“Since 2018, when it started lobbying Congress on bankruptcy matters, McKinsey has paid more than $6 million to the three law firms lobbying on Puerto Rico and bankruptcy oversight, according to federal lobbying records. The onset of that lobbying effort marked the first time the firm filed lobbying disclosures in 15 years.”
jobs

BRB Risk Jobs Board — Director of Risk Management

Posted on

Our latest promoted risk management opening comes from Young Conaway Stargatt & Taylor. They’re seeking a Director of Risk Management to manage a variety of programs and systems to prevent and mitigate the firm’s operational risks, including New Business Intake, Conflicts of Interest, Information Governance and Data Protection, Insurance and assisting the firm’s General Counsel. They wanted to note some key details on the position:

  • “Candidates should possess a law degree from an accredited law school; a risk management mindset; research skills and analytical abilities; flexibility and after-hours availability. DSBA membership is desirable.”
  • “At Young Conaway, you will find a beautiful facility in the heart of Rodney Square and a dynamic and friendly professional environment with ample opportunity for experience, development and growth.”
  • “We offer competitive compensation commensurate with skill level and experience; excellent comprehensive benefits package, including immediate coverage under our medical, dental & vision plans, parking/commuting allowance, 401K plan and generous paid time off; and exceptional opportunities for training, experience and growth.”

Key Responsibilities Include:

  • Management of New Business Intake (NBI) Process and System (including software, staff and budget)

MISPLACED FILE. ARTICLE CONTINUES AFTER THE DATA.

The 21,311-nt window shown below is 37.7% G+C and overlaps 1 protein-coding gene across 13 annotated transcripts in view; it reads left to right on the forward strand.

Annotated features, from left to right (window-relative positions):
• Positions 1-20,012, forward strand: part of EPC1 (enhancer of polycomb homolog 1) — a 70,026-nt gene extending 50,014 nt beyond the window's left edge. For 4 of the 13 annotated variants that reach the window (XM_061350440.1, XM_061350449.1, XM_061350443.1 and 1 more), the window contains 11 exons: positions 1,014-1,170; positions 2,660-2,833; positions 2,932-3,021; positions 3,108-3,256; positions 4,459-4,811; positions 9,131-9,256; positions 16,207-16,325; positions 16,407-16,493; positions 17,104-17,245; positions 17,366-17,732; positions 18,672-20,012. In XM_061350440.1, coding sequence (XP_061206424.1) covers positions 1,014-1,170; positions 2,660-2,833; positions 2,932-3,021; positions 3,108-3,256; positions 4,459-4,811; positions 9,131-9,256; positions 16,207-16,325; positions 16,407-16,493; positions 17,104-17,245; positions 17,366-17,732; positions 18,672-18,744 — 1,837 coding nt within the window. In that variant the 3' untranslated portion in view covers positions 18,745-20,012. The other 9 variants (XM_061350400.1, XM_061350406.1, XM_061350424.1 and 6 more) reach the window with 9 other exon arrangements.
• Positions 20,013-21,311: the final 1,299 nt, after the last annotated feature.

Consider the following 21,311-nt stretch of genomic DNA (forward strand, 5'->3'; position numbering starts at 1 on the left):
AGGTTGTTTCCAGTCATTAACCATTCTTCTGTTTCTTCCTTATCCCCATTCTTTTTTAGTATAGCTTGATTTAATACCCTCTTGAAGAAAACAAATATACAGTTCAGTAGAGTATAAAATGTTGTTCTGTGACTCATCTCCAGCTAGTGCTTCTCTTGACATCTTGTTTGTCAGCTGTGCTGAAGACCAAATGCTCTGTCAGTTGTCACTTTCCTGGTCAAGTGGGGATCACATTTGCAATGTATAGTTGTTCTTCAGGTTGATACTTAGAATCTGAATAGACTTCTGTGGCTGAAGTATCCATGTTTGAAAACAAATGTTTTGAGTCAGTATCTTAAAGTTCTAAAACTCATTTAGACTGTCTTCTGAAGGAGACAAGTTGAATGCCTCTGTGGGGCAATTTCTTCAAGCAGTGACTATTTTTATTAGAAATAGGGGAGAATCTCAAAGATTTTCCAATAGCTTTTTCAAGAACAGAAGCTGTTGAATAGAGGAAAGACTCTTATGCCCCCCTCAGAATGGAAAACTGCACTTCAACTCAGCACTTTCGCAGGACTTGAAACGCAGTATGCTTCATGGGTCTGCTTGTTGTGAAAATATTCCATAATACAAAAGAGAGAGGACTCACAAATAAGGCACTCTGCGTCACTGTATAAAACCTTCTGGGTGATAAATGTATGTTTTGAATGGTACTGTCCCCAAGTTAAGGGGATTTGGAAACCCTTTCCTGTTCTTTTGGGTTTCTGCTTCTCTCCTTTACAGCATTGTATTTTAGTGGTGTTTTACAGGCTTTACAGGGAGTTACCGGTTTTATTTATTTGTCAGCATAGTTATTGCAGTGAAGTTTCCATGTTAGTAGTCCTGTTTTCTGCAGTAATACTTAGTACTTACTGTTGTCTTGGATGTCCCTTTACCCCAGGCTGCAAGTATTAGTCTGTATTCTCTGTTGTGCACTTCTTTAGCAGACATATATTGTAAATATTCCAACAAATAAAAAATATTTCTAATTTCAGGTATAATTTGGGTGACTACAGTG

• Conflict of interest management (including advising firm attorneys, reviewing lateral/contract attorney work, implementing ethical walls)
  • Facilitating the firms Conflicts of Interest Committee
  • Information Governance and Data Protection (IGDP) (including facilitating the firm’s IGDP Committee, managing the firm’s Security Awareness Program, and coordinating key processes with the firm’s records manager)
  • Providing Assistance to General Counsel (including contract review, reviewing “outside counsel guidelines” and other client terms, assistance with firm engagement letter management)
  • Insurance Program oversight (including coverage management, broker/carrier contact, and claims management)

See the complete job posting for more detail on job and to apply

 

And if you’re interested in seeing your firm’s listings here, please feel free to reach out

Risk Update

Marriage Conflicts (Allegations) — Judge Refuses Recusal, Third Circuit Says Ethical Screen Suffices

Posted on

Judge Won’t Recuse From Citi Cases Over Husband’s Law Firm Ties” —

  • “A federal judge in New York said Thursday that she won’t recuse herself from two cases involving Citigroup Inc. over her husband’s job at a law firm that frequently services the banking giant.”
  • “Plaintiffs in a securities suit over Citi’s internal controls sent a letter April 21 to Judge Loretta A. Preska of the U.S. District Court for the Southern District of New York, suggesting that more information was needed to determine if Preska had a conflict of interest. Her husband, Thomas J. Kavaler, works at Cahill Gordon & Reindel LLP, which regularly represents Citi and its subsidiaries in various actions, the plaintiffs noted.”
  • “The judge said she does not have a financial interest in the subject matter in controversy, ‘or any other interest that could be substantially affected by the outcome’ these cases. The court held that the ‘tenuous’ relationship between her husband and this case wasn’t enough to warrant a necessary recusal, in part because he doesn’t get a share of the firm’s profits.”

3rd Circ. Casts Skeptical Eye On Firm DQ Bid In Maxus Case” —